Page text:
Star Trek: Strange New Worlds

asalaw

Sr Member
I think this scene pretty well describes the Kurzman era of Star Trek.

It pains me to bring this up, but the four lights/five lights thing is boosted directly from the film version of 1984. Except it’s Richard Burton torturing John Hurt. In the book O’Brien does it with his fingers—I guess they thought lights would be more cinematic.
 

Treadwell

Legendary Member
RPF PREMIUM MEMBER
They often cheated Spock’s closeups when he was standing next to the captain’s chair, so that the background would be his bridge station instead of just the empty stage If they shot him with accurate geography.

I absolutely LOVE that stuff. Happens all the time in TOS and I much enjoy spotting it. I've learned to try to "read the room" in online discussions, however, because some people react to things like this being pointed out as disrespecting the material or "ruining" the illusion, or other such nonsense.

We did that on Star Trek Continues, such as this shot:
22713210_10214710360661307_6538481262981697258_o.jpg


In story, Smith back there is at the next station over from Spock's, which canon-ish plans name as the "Sub Systems Checkout Station". To her left is the "Defense Systems Monitor Station", which is in a part of the bridge that was never built on the STC set. So for this shot they sat her on the other side of the bridge and made sure eyelines, etc., were correct.
Red arrow points to where the camera is pointing in story. Yellow points to where it's pointing on set.
2.jpg


(the set later gained the viewscreen section, long after STC wrapped)
 

asalaw

Sr Member
I absolutely LOVE that stuff. Happens all the time in TOS and I much enjoy spotting it. I've learned to try to "read the room" in online discussions, however, because some people react to things like this being pointed out as disrespecting the material or "ruining" the illusion, or other such nonsense.

We did that on Star Trek Continues, such as this shot:
View attachment 1595154

In story, Smith back there is at the next station over from Spock's, which canon-ish plans name as the "Sub Systems Checkout Station". To her left is the "Defense Systems Monitor Station", which is in a part of the bridge that was never built on the STC set. So for this shot they sat her on the other side of the bridge and made sure eyelines, etc., were correct.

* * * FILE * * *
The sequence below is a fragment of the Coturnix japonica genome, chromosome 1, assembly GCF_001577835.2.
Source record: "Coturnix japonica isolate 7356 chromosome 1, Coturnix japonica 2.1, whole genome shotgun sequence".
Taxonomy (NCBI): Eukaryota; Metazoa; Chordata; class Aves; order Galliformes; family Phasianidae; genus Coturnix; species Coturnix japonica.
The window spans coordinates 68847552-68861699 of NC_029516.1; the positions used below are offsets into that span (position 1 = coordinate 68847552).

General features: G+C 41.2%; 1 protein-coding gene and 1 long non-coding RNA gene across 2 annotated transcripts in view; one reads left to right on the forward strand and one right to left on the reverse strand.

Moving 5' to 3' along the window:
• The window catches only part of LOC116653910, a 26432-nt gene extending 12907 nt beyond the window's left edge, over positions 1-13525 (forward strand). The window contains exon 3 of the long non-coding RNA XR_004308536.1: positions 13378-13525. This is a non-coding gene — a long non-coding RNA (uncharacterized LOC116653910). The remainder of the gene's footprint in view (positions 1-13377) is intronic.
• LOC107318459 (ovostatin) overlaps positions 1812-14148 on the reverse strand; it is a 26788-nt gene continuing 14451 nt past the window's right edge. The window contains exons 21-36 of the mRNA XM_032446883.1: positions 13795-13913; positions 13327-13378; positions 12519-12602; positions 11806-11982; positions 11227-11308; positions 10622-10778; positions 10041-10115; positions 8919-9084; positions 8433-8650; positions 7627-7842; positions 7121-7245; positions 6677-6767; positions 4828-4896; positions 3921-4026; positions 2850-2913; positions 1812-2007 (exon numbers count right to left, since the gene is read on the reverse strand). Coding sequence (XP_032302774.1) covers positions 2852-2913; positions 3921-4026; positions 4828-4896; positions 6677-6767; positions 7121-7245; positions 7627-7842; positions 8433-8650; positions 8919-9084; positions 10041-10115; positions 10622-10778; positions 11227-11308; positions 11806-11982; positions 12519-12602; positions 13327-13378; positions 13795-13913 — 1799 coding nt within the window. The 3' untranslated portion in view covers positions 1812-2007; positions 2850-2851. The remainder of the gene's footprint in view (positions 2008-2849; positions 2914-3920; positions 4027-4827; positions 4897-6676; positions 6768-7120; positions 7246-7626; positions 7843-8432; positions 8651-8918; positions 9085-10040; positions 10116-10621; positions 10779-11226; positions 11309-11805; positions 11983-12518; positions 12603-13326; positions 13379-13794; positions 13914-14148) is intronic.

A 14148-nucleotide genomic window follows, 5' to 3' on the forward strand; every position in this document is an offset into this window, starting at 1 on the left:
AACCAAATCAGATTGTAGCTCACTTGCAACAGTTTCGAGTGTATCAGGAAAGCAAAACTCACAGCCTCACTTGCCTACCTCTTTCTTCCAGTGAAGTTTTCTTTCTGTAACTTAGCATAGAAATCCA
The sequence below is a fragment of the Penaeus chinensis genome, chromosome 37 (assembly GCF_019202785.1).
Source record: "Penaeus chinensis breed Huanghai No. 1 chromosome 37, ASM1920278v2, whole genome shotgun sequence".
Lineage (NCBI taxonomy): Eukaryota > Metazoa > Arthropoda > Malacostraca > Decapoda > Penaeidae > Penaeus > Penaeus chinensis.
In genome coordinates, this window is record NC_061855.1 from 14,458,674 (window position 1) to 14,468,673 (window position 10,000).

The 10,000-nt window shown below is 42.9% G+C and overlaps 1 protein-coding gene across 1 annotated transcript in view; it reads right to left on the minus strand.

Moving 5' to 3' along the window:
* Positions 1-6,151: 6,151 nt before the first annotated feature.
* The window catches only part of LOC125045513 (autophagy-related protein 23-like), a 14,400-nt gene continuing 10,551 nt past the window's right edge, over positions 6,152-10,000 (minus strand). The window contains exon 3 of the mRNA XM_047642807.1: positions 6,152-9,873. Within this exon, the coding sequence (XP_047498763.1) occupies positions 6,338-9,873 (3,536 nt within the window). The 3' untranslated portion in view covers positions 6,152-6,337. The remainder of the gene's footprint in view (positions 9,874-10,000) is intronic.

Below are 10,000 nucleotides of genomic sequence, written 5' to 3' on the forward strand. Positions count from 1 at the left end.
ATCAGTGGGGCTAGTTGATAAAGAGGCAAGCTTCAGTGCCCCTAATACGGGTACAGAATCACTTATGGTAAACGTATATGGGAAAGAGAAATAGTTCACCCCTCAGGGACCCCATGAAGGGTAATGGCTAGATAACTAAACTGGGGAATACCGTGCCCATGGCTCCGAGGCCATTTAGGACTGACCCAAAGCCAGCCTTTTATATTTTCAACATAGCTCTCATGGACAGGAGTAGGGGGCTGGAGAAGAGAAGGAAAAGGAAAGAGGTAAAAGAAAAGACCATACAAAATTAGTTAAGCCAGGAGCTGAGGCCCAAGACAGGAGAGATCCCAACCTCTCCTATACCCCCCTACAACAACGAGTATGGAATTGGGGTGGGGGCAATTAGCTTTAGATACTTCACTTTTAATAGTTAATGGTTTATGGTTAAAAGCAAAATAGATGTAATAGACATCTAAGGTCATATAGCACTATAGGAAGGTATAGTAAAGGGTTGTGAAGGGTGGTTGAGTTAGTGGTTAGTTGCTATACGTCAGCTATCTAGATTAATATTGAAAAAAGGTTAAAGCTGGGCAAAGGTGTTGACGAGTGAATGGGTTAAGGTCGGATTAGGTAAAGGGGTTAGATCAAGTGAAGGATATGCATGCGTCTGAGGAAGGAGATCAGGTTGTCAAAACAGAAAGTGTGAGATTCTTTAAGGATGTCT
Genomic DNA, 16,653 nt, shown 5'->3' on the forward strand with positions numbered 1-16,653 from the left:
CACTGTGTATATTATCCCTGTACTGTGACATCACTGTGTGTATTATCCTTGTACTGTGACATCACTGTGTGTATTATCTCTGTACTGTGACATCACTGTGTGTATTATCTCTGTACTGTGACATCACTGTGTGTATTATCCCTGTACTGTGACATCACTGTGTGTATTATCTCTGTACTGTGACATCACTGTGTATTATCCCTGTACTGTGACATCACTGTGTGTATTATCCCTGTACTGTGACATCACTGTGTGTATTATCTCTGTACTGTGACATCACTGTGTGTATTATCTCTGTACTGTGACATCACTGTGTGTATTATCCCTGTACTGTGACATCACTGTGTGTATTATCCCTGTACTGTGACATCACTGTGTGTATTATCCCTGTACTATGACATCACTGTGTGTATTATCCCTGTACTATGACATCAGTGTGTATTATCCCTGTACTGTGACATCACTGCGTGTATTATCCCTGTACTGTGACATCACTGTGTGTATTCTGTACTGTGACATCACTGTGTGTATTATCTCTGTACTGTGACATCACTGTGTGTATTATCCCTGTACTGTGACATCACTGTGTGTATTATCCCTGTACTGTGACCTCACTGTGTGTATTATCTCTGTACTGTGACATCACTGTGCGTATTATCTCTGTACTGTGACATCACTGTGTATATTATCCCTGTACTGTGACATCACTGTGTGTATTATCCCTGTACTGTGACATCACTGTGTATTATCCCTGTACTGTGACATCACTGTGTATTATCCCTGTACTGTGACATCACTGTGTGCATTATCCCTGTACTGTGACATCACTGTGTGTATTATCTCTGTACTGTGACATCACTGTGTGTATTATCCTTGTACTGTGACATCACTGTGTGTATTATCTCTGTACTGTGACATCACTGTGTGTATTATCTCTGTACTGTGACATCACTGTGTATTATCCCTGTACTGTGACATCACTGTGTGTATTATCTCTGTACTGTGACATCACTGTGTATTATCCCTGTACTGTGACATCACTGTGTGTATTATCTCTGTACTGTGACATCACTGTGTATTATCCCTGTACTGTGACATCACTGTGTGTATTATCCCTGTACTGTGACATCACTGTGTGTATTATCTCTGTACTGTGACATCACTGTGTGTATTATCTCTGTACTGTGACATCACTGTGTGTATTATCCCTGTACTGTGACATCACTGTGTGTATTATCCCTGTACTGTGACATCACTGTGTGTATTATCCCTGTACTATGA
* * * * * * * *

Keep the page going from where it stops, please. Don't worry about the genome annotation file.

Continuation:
Red arrow points to where the camera is pointing in story. Yellow points to where it's pointing on set.
View attachment 1595156

(the set later gained the viewscreen section, long after STC wrapped)
Hah! Very well done. STC is the only Trek fan production I’ve seen so far that is even watchable, let alone really good, and some of them are excellent. My favorite was the Mirror, Mirror sequel. I thought it was very impressive. Obviously I haven’t seen every fan production, but so far every one I’ve seen apart from STC has been pretty much unwatchable. Apart from STC, the SW fan films have us beat hands down in terms of quality. I’ve seen some SW fan films that were uncannily good.
 

Treadwell

Legendary Member
RPF PREMIUM MEMBER
At most there would have only been two more. Nothing was written, but a couple of the ideas in the mix were 1) a musical and 2) a "A Piece of the Action" sequel. I think it probably stopped just in time. ;)
 

Gregatron

Master Member
I absolutely LOVE that stuff. Happens all the time in TOS and I much enjoy spotting it. I've learned to try to "read the room" in online discussions, however, because some people react to things like this being pointed out as disrespecting the material or "ruining" the illusion, or other such nonsense.

We did that on Star Trek Continues, such as this shot:
View attachment 1595154

In story, Smith back there is at the next station over from Spock's, which canon-ish plans name as the "Sub Systems Checkout Station". To her left is the "Defense Systems Monitor Station", which is in a part of the bridge that was never built on the STC set. So for this shot they sat her on the other side of the bridge and made sure eyelines, etc., were correct.
Red arrow points to where the camera is pointing in story. Yellow points to where it's pointing on set.
View attachment 1595156

(the set later gained the viewscreen section, long after STC wrapped)


Yes, I love all of the clever tricks used to keep a production running smoothly. Film is about the art of illusion, after all, and, when people are doing their jobs well, you really have to pay attention to catch (and appreciate) those clever little shortcuts.


Also, the fact of the matter is that the pre-CG era is much more engaging in terms of the audience asking, "How did they do that?" Sure, visual effects technology is amazing, these days, but most people will write it all off with "Computers!" as the answer to the question.